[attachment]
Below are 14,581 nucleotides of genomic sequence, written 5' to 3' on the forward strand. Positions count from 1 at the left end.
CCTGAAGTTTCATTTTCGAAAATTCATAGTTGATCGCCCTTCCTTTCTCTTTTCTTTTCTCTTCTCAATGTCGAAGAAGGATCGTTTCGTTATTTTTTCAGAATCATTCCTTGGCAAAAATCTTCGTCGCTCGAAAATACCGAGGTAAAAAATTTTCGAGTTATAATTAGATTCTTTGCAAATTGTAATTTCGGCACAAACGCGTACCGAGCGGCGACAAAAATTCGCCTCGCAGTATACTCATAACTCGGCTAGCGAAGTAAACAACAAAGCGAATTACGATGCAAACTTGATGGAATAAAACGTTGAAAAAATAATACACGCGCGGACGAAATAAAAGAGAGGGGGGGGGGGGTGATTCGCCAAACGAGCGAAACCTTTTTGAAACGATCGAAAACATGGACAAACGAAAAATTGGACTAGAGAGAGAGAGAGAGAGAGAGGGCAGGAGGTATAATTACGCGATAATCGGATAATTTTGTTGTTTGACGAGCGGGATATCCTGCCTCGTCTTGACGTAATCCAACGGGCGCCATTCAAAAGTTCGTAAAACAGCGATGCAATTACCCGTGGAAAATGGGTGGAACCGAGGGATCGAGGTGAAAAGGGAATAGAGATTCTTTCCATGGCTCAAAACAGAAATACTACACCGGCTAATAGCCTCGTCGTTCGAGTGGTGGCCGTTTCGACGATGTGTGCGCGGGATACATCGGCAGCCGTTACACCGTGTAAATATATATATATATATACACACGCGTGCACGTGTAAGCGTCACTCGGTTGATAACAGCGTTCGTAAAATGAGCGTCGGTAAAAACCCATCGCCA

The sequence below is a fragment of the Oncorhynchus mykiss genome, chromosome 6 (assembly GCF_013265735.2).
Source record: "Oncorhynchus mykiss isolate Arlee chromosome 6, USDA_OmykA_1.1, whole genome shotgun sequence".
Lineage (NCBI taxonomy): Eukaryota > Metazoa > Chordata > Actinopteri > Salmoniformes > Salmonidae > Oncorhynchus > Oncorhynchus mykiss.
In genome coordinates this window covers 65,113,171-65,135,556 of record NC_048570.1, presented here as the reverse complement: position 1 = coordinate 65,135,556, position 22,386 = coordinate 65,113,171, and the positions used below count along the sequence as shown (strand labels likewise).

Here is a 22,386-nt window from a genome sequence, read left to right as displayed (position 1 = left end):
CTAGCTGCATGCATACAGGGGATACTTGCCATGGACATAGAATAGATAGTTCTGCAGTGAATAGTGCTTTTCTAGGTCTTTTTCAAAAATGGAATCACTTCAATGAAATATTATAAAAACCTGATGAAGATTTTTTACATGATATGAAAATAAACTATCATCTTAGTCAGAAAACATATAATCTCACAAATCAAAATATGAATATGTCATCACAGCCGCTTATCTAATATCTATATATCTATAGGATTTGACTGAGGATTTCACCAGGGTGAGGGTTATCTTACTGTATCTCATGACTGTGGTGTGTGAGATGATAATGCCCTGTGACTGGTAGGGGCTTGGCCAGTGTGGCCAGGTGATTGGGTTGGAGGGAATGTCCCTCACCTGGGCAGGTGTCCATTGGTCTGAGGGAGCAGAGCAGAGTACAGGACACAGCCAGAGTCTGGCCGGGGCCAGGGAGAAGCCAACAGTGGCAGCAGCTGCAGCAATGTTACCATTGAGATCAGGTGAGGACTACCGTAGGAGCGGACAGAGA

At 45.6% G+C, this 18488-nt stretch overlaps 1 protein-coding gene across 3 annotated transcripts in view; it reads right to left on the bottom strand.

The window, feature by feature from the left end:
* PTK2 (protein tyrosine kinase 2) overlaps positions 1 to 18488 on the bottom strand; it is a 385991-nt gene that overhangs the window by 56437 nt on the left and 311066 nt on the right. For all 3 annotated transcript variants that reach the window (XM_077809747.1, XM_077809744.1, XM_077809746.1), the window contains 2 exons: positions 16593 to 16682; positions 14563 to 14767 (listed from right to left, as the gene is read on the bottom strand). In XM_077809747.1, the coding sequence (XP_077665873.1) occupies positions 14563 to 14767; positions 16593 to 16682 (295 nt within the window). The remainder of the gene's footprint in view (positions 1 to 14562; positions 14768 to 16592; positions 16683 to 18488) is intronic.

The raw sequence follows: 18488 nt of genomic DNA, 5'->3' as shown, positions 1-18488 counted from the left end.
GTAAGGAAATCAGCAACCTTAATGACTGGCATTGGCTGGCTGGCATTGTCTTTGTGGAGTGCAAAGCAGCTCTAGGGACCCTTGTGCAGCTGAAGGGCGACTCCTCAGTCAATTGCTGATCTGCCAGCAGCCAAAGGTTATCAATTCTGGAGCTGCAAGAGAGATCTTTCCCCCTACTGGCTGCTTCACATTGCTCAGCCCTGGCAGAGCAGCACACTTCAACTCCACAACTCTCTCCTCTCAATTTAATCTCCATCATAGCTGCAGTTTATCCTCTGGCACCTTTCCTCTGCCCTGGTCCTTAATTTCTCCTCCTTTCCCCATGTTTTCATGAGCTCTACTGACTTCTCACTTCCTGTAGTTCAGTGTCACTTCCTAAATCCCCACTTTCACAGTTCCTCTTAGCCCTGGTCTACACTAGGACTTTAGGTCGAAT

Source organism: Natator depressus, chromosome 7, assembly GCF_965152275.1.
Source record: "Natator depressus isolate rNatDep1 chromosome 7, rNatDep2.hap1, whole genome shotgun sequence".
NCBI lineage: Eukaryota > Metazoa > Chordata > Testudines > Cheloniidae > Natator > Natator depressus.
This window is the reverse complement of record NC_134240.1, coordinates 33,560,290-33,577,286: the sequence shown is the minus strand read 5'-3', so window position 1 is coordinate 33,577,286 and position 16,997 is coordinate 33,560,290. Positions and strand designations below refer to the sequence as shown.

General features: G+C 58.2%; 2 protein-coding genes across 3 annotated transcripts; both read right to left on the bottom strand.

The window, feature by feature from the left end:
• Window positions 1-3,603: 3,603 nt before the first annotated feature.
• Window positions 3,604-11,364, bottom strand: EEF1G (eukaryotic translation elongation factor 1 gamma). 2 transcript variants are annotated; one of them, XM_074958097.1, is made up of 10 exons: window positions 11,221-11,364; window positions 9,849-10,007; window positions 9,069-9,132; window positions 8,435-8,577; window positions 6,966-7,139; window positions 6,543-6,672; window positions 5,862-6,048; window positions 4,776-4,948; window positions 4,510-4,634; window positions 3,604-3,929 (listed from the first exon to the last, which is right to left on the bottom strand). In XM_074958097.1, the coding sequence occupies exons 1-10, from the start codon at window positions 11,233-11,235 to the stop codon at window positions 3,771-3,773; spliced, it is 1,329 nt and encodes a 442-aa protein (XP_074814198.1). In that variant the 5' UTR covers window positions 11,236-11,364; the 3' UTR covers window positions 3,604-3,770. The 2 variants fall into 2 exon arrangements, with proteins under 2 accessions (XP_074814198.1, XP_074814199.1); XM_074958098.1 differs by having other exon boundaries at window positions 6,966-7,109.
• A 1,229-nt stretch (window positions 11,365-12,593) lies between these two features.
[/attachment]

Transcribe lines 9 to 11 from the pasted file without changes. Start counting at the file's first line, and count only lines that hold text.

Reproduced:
At 45.6% G+C, this 18488-nt stretch overlaps 1 protein-coding gene across 3 annotated transcripts in view; it reads right to left on the bottom strand.

The window, feature by feature from the left end:
* PTK2 (protein tyrosine kinase 2) overlaps positions 1 to 18488 on the bottom strand; it is a 385991-nt gene that overhangs the window by 56437 nt on the left and 311066 nt on the right. For all 3 annotated transcript variants that reach the window (XM_077809747.1, XM_077809744.1, XM_077809746.1), the window contains 2 exons: positions 16593 to 16682; positions 14563 to 14767 (listed from right to left, as the gene is read on the bottom strand). In XM_077809747.1, the coding sequence (XP_077665873.1) occupies positions 14563 to 14767; positions 16593 to 16682 (295 nt within the window). The remainder of the gene's footprint in view (positions 1 to 14562; positions 14768 to 16592; positions 16683 to 18488) is intronic.